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Backups. Out of sight, out of mind?


In etc / By Adam Wright / 19 June 2016

Most people don’t really think about backups.

Until things go wrong and Nick from accounts deletes the payroll database on payday. An angry mob has quickly formed in the car park after they get wind the backups have been failing. Sadly, Nick never makes it to his car.

However, with proper planning and the correct procedures in place, Nick could have had things back up and running before the mob had time to sharpen their pitchforks or set fire to his car.

On the surface, backing up is a very simple concept. You have more than one copy of something should the main one fail.

But where do you put it? How do you keep it up to date? What if your latest backup has a problem?

No system is infallible, the aim is to minimise the risk. The main areas to look at are:

Location: Where will I store my backups?

Capacity: How much am I backing up? How much will
I need for growth?

Frequency: How often should I back up?

Retention: Do I really need to keep the backup for 5 years?

Method: How should I backup? For Business and Enterprise level backups there is a lot to consider and plan.

Location: This is where my backups are going. At Nasstar we use Near Line storage drives to store the initial backups.

Near Line drives generally have larger capacities and slower speeds than production servers, as the requirements of backups do not warrant the higher performance.

But what would happen if the backup servers failed or a meteor landed on the Datacenter?

This is where the more literal “location” applies. By using tapes it enables the removal of your backups to a secure off site premises.

We use LTO tapes, currently at generation 7, to create a remote storage pool. If you’re thinking “Tapes? As in VHS tapes?” you’re not too far off. They use a spool of magnetic tape in a cartridge to write data to. Once off to tape, you have a no overhead copy of your data, which if stored correctly, can last up to 30 years.

Capacity: At e-know.net we have disk backups of close to 300 Terabytes of data. (That's close to 500,000 CDs. Or 220 million floppy disks, which if laid side by side would circle the Earth 1.25 times!)

This is growing on a daily basis, so planning for growth is a big part of any serious backup solution for businesses.

But capacity also ties in with...

Frequency: Do you really need to backup the same file 10 times a day? Probably not.

Do you need to keep taking log backups of your SQL database every hour? Possibly.

Frequency is in part determined by the type of data being backed up, the impact that taking the backup may cause (for example, load on the backup object reducing live performance) and the accepted risk of losing a window of data.

For the vast majority of items, a daily backup is adequate and accepted once all other factors are taken into account.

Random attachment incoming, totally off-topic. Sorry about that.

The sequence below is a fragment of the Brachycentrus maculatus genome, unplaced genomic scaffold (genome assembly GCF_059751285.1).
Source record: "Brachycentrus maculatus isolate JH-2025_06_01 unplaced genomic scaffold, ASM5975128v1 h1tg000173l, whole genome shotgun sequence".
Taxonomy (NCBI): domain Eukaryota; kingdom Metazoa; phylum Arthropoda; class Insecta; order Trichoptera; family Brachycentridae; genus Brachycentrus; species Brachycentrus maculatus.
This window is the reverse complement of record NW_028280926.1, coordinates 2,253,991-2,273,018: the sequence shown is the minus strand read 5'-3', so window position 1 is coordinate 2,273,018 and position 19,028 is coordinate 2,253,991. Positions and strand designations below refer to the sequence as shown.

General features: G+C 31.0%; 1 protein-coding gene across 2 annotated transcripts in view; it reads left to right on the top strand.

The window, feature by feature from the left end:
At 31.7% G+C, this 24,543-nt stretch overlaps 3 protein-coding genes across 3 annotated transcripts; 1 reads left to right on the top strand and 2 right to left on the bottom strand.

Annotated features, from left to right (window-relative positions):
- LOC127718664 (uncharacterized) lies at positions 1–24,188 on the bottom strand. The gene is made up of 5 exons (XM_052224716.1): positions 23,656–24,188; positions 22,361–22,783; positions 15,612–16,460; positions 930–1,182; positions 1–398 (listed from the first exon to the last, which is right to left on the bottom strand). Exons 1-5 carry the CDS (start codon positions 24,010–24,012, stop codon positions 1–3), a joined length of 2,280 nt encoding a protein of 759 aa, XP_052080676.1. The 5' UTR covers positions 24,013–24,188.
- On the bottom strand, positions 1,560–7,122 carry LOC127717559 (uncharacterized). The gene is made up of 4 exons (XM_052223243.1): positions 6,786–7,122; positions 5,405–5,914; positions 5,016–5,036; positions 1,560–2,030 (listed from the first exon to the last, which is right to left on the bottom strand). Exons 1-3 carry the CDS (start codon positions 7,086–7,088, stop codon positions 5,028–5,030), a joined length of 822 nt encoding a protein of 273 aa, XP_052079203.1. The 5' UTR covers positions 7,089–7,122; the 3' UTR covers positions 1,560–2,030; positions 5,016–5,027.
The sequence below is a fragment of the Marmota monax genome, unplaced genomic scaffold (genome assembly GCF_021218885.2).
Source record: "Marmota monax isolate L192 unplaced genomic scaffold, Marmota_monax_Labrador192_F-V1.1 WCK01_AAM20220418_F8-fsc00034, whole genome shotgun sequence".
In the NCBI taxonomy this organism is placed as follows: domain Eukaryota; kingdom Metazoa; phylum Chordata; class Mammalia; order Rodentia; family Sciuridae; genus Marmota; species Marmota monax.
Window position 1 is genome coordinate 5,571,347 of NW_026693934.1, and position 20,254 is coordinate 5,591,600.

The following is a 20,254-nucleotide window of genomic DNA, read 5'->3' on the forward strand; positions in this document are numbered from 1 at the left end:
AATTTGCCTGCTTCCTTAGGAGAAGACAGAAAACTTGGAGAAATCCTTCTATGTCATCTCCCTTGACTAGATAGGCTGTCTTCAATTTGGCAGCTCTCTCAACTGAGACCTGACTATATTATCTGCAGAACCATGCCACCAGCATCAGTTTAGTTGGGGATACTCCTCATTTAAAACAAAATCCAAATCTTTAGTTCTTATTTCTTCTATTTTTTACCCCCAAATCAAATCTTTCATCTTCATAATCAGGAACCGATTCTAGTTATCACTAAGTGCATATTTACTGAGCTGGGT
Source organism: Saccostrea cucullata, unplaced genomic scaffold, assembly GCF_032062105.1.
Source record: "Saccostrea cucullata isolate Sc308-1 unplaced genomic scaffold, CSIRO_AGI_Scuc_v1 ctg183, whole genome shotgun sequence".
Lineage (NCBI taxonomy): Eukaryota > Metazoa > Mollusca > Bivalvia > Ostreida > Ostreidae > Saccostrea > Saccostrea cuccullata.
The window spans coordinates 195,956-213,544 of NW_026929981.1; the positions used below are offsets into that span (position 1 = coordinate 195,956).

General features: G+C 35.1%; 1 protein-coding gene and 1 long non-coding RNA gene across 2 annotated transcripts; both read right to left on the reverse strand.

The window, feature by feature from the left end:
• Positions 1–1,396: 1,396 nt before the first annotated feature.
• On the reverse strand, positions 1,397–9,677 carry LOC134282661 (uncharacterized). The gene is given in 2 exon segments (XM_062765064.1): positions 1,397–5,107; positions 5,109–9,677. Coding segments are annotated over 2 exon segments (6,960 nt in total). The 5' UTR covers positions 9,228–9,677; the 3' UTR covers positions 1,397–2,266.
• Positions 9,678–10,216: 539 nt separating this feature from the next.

With frequency also comes the question of “When?” Starting a backup in the middle of the day, on a system a few hundred people use, is not the best idea.

So scheduling backups for when the load and usage is at its lowest point is a good place to start. Frequency of backups is influenced by a number of factors and at Nasstar it is tailored to meet our users needs.

Retention: How long do you need to keep your backups? Many companies have a legal need to retain data for years. Some, the data is always changing so they would never need to go back more than a day or two.

Method: Now that you’ve figured out what you are backing up, where you are sending it to and have an idea of how often you want to backup, you need to work out how you are going to do this.

For the individual user, a simple copy to a USB drive might be all you need.

There’s no point in using a fancy backup program to do that. Power users may consider using a backup script to copy changed data to an external device.

But when you have multiple Terabytes of data, you soon find getting the office apprentice to copy and paste files from one place to another isn’t really going to do the job.

When there is such a vast array of products out there, how do you select the one you need?

With Nasstar we quickly realised that one backup solution would not meet the requirements of our users backup needs.

That’s why we currently use FOUR different products, allowing us the flexibility, scale, and the ability to protect the integrity of data as well as rapidly restore service, should anything happen.

These cover all of the data types we need protecting, allowing for each system and data type we have, and the requirements of our users.

To meet our users business demands and changing technology, are constantly reviewing, testing and updating our practices and procedures for Disaster Recovery, with backups very much at the front of our strategies and minds.

While backups shouldn’t be on our users minds, it is always on ours.

Adam Wright

Adam Wright

Infrastructure Engineer and Backup Administrator at Nasstar PLC. Hockey player and coach for Bridgnorth HC.

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